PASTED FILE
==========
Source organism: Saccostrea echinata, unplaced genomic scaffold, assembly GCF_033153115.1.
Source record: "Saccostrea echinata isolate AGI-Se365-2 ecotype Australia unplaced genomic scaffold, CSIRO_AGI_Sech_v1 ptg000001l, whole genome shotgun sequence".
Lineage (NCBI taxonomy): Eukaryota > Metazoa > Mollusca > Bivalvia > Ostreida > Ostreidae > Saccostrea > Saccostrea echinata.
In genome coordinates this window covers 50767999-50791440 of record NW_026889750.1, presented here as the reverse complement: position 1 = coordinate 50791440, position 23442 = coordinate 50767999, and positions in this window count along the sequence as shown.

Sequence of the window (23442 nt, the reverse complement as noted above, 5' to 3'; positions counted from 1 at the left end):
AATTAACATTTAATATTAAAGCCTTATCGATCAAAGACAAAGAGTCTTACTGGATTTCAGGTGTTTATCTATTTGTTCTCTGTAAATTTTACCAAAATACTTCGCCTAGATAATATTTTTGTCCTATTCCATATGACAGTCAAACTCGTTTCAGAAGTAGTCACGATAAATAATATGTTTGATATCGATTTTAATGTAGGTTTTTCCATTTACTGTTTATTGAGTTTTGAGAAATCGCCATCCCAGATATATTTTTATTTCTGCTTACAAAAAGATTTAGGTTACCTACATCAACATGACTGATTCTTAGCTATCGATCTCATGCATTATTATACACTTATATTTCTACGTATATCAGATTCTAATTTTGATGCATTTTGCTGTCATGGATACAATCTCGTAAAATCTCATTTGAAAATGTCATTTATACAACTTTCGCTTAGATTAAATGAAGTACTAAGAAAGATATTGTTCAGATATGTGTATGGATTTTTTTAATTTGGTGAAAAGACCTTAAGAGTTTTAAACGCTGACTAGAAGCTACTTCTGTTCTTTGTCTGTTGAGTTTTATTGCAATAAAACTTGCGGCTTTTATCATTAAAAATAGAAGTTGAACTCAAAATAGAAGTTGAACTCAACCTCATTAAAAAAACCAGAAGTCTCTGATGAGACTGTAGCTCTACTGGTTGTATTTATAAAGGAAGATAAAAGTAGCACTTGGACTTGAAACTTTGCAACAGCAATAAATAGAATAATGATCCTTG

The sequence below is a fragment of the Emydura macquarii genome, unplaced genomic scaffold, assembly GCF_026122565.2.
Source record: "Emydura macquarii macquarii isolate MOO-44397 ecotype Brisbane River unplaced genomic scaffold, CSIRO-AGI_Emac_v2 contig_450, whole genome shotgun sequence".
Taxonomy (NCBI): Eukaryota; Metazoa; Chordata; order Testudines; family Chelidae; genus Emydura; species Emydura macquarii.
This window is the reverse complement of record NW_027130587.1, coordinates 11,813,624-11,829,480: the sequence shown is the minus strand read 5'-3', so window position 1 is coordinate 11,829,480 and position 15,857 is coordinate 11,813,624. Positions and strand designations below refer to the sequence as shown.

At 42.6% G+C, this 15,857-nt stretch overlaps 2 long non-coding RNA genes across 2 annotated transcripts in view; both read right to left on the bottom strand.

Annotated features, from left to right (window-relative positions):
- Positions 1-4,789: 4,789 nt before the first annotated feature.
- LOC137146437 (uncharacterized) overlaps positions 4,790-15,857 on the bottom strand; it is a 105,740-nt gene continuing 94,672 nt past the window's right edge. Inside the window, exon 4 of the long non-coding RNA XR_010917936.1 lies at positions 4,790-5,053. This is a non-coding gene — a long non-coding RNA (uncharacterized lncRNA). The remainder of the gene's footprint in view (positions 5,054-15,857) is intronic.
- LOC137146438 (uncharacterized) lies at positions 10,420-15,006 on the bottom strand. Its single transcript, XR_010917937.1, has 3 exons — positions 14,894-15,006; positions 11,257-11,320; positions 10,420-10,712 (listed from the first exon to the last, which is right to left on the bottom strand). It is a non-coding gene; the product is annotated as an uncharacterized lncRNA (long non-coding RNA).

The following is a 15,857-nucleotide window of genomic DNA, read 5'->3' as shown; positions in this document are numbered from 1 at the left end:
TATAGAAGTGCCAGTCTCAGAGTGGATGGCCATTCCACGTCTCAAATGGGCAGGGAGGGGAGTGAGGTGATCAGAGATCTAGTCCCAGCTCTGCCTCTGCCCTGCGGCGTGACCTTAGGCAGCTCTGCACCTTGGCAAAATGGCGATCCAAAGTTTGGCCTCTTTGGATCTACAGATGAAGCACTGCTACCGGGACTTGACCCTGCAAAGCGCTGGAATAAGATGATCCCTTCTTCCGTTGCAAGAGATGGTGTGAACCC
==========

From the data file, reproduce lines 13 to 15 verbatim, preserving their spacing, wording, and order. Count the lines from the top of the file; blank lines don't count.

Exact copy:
- Positions 1-4,789: 4,789 nt before the first annotated feature.
- LOC137146437 (uncharacterized) overlaps positions 4,790-15,857 on the bottom strand; it is a 105,740-nt gene continuing 94,672 nt past the window's right edge. Inside the window, exon 4 of the long non-coding RNA XR_010917936.1 lies at positions 4,790-5,053. This is a non-coding gene — a long non-coding RNA (uncharacterized lncRNA). The remainder of the gene's footprint in view (positions 5,054-15,857) is intronic.
- LOC137146438 (uncharacterized) lies at positions 10,420-15,006 on the bottom strand. Its single transcript, XR_010917937.1, has 3 exons — positions 14,894-15,006; positions 11,257-11,320; positions 10,420-10,712 (listed from the first exon to the last, which is right to left on the bottom strand). It is a non-coding gene; the product is annotated as an uncharacterized lncRNA (long non-coding RNA).